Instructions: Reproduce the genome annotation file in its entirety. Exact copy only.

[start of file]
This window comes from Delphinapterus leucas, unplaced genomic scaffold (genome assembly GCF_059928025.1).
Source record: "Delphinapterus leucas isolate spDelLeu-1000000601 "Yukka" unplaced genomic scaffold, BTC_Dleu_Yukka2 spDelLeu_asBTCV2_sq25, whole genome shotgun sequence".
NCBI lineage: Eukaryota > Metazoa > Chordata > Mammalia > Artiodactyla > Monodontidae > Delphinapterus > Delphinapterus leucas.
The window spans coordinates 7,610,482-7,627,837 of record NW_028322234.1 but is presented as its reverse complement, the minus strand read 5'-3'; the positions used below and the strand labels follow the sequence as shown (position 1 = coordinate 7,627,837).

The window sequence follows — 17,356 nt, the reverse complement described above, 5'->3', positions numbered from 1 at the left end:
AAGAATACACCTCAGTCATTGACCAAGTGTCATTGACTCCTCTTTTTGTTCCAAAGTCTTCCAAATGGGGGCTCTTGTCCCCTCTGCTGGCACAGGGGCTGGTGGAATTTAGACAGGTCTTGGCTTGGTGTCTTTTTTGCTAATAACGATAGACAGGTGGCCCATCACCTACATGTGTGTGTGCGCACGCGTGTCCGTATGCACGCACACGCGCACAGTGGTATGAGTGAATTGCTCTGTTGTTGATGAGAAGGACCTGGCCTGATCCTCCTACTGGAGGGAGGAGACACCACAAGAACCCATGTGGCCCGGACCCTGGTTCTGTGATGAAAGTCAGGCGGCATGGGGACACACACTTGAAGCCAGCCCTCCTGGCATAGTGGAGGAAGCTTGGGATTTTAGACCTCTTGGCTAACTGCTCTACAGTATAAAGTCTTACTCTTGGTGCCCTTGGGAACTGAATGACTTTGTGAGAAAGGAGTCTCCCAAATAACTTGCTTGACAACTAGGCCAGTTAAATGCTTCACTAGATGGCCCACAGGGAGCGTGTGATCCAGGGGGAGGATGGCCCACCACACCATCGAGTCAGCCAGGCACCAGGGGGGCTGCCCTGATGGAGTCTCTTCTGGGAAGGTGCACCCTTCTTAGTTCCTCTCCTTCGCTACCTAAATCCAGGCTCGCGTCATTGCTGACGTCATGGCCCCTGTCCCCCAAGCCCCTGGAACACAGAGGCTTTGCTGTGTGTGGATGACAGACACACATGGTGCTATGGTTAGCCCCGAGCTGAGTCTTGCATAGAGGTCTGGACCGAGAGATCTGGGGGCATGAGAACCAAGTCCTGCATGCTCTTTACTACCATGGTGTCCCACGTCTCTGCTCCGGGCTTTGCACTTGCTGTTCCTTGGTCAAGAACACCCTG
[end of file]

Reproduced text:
This window comes from Delphinapterus leucas, unplaced genomic scaffold (genome assembly GCF_059928025.1).
Source record: "Delphinapterus leucas isolate spDelLeu-1000000601 "Yukka" unplaced genomic scaffold, BTC_Dleu_Yukka2 spDelLeu_asBTCV2_sq25, whole genome shotgun sequence".
NCBI lineage: Eukaryota > Metazoa > Chordata > Mammalia > Artiodactyla > Monodontidae > Delphinapterus > Delphinapterus leucas.
The window spans coordinates 7,610,482-7,627,837 of record NW_028322234.1 but is presented as its reverse complement, the minus strand read 5'-3'; the positions used below and the strand labels follow the sequence as shown (position 1 = coordinate 7,627,837).

The window sequence follows — 17,356 nt, the reverse complement described above, 5'->3', positions numbered from 1 at the left end:
AAGAATACACCTCAGTCATTGACCAAGTGTCATTGACTCCTCTTTTTGTTCCAAAGTCTTCCAAATGGGGGCTCTTGTCCCCTCTGCTGGCACAGGGGCTGGTGGAATTTAGACAGGTCTTGGCTTGGTGTCTTTTTTGCTAATAACGATAGACAGGTGGCCCATCACCTACATGTGTGTGTGCGCACGCGTGTCCGTATGCACGCACACGCGCACAGTGGTATGAGTGAATTGCTCTGTTGTTGATGAGAAGGACCTGGCCTGATCCTCCTACTGGAGGGAGGAGACACCACAAGAACCCATGTGGCCCGGACCCTGGTTCTGTGATGAAAGTCAGGCGGCATGGGGACACACACTTGAAGCCAGCCCTCCTGGCATAGTGGAGGAAGCTTGGGATTTTAGACCTCTTGGCTAACTGCTCTACAGTATAAAGTCTTACTCTTGGTGCCCTTGGGAACTGAATGACTTTGTGAGAAAGGAGTCTCCCAAATAACTTGCTTGACAACTAGGCCAGTTAAATGCTTCACTAGATGGCCCACAGGGAGCGTGTGATCCAGGGGGAGGATGGCCCACCACACCATCGAGTCAGCCAGGCACCAGGGGGGCTGCCCTGATGGAGTCTCTTCTGGGAAGGTGCACCCTTCTTAGTTCCTCTCCTTCGCTACCTAAATCCAGGCTCGCGTCATTGCTGACGTCATGGCCCCTGTCCCCCAAGCCCCTGGAACACAGAGGCTTTGCTGTGTGTGGATGACAGACACACATGGTGCTATGGTTAGCCCCGAGCTGAGTCTTGCATAGAGGTCTGGACCGAGAGATCTGGGGGCATGAGAACCAAGTCCTGCATGCTCTTTACTACCATGGTGTCCCACGTCTCTGCTCCGGGCTTTGCACTTGCTGTTCCTTGGTCAAGAACACCCTG